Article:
HCAHPS and Nursing Will Go Hand-in-Hand

January 20th, 2012


By , BSN, RN

HCAHPS, the Hospital Consumer Assessment of Healthcare Providers and Systems, has been underway for almost a year now and the first official results are about to be tallied. The initiative will reward hospitals for the quality of care they provide to people with Medicare and is supposed to help reduce health care costs as part of the Affordable Care Act.

The Hospital Value-Based Purchasing program marks the beginning of an historic change in how Medicare pays health care providers and facilities. For the first time, 3,500 hospitals across the country will be paid for inpatient acute care services based on care quality, not just the quantity of the services they provide. Much of that quality responsibility falls on the shoulders of the nursing staff. Nurses are the usually the largest number of employees in a hospital and they are the face of day-to-day care.

The first performance period surveys are scheduled to end March 31. Payment adjustments will begin for patients discharged as of Oct. 1, 2011.

Cheryl Clark, writing for HealthLeaders Media, says, "What makes many hospitals and clinical nurse managers most nervous, however, is that the patients responding to these surveys must reply 'Always,' in order for the hospital to get credit for high quality patient experiences. Responses 'Sometimes' or 'Usually' aren't going to cut the mustard."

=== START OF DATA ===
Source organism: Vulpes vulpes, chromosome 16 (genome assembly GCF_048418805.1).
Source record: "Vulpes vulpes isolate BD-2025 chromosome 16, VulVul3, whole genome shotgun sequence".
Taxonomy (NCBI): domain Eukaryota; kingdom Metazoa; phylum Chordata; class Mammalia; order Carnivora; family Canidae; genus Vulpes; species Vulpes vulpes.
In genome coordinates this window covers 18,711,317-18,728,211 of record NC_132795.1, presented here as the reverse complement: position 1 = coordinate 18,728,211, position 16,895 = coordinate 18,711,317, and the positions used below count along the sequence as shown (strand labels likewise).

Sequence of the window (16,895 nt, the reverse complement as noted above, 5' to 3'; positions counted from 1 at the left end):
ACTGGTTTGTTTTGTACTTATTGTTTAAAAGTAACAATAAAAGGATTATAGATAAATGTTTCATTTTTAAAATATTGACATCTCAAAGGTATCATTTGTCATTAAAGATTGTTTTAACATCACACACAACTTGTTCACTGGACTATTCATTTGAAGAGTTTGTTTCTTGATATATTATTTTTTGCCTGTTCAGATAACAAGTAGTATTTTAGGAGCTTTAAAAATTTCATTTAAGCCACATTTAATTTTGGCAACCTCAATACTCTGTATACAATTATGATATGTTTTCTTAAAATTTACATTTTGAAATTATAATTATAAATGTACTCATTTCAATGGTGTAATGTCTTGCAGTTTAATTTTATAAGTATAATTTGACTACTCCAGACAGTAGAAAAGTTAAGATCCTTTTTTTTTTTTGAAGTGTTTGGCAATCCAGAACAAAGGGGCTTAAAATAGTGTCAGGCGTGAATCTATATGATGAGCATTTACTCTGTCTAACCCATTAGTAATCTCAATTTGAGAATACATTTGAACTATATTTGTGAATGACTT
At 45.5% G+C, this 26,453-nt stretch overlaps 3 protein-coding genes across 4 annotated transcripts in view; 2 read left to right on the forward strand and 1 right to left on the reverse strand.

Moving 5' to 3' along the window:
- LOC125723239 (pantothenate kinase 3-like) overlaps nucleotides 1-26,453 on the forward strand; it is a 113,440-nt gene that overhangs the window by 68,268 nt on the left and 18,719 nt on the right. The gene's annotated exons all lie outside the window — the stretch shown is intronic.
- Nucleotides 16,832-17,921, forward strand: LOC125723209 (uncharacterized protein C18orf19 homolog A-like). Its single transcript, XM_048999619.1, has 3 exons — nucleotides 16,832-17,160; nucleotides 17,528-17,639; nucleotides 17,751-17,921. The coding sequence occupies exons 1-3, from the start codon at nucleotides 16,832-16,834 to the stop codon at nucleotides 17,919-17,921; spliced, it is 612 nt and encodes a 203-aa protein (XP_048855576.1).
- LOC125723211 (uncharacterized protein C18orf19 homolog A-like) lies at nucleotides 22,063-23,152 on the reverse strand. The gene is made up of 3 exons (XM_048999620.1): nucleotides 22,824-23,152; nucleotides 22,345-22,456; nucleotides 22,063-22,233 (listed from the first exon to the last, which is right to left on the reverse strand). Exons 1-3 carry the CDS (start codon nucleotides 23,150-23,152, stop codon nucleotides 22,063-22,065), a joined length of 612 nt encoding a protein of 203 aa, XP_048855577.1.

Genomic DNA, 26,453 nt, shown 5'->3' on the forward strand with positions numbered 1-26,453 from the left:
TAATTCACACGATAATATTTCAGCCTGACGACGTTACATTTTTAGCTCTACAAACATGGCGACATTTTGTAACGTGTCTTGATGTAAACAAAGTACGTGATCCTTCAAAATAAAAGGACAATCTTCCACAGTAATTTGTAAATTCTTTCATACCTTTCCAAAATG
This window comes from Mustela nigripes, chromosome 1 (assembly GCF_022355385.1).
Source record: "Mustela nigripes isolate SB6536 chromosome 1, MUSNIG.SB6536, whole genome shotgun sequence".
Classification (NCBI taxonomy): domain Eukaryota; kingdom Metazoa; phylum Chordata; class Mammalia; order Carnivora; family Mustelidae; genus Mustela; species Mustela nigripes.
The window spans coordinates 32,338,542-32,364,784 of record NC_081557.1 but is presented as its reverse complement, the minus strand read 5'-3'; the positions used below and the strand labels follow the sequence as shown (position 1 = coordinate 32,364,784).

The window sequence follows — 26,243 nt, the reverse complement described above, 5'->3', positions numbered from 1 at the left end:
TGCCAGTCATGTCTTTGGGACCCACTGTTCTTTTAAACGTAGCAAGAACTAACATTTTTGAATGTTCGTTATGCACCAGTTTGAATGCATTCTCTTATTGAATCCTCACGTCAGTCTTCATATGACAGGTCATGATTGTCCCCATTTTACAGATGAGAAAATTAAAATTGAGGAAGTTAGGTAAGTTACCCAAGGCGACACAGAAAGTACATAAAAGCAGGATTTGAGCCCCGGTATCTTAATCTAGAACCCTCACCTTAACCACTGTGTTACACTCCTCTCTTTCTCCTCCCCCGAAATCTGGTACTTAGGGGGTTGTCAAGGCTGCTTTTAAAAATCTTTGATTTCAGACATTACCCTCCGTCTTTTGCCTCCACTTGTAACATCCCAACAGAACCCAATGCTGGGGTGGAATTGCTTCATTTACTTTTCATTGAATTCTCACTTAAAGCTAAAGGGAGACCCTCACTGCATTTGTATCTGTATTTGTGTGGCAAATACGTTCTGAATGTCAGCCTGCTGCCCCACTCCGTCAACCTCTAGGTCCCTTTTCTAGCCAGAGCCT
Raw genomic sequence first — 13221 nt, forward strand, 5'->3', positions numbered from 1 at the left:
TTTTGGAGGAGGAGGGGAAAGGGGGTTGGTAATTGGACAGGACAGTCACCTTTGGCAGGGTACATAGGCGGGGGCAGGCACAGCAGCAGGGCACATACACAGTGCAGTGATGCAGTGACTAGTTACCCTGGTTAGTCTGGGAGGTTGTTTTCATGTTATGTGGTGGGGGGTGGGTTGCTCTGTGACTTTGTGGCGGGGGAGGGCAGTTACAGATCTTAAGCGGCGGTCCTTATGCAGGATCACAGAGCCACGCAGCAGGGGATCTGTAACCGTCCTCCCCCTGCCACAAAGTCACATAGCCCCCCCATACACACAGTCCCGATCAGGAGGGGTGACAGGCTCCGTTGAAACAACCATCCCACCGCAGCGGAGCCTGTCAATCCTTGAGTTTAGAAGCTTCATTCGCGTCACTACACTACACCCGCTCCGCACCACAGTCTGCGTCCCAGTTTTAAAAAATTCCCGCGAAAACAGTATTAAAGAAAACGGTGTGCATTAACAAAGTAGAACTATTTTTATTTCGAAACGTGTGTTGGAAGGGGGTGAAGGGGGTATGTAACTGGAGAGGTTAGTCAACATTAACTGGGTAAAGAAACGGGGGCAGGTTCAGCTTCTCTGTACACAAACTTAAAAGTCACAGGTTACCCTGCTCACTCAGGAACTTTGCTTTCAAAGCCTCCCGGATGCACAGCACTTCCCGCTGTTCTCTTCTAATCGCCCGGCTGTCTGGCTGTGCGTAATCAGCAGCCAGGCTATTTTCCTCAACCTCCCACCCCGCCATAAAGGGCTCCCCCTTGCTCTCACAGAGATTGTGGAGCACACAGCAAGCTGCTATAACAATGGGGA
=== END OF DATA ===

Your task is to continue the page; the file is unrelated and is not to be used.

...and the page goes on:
And it's not just administrators and managers who are talking. Just this last weekend the people gathered around my pre-football brunch table were heartily involved in not just bacon and French toast but HCAHPS discussions. As both nurses and physicians we know there is rarely an "always."

"I don't remember a patient ever saying everything about their stay in my hospital was 'always' perfect," said Marrice King, RN, BSN, nurse educator. "My hospital gives out a lot of surveys, and really, how often is the answer "all or nothing?

"Questions like, 'Did your nurse wash their hands in front of you?' can be a problem," King said. "Sinks can't always be seen from the bed, or my nurses wash their hands in the hall or use hand sanitizer on their way into the room. Now, I tell my nurses, walk into the patient's area still drying your hands with a paper towel or rubbing in the sanitizer. I tell them to say, 'I am cleaning my hands for your protection.' They see you do it, they hear you talking about it—hopefully they mark 'always' on the survey."

It Pays To Care

"Always" means money in the bank for healthcare providers. “Changing the way we pay hospitals will improve the quality of care for seniors and save money for all of us,” said HHS Secretary Kathleen Sebelius, when HCAHPS was rolled out in April 2011. “Under this initiative, Medicare will reward hospitals that provide high-quality care and keep their patients healthy. It’s an important part of our work to improve the health of our nation and drive down costs. As hospitals work to improve their performance on these measures, all patients – not just Medicare patients – will benefit.”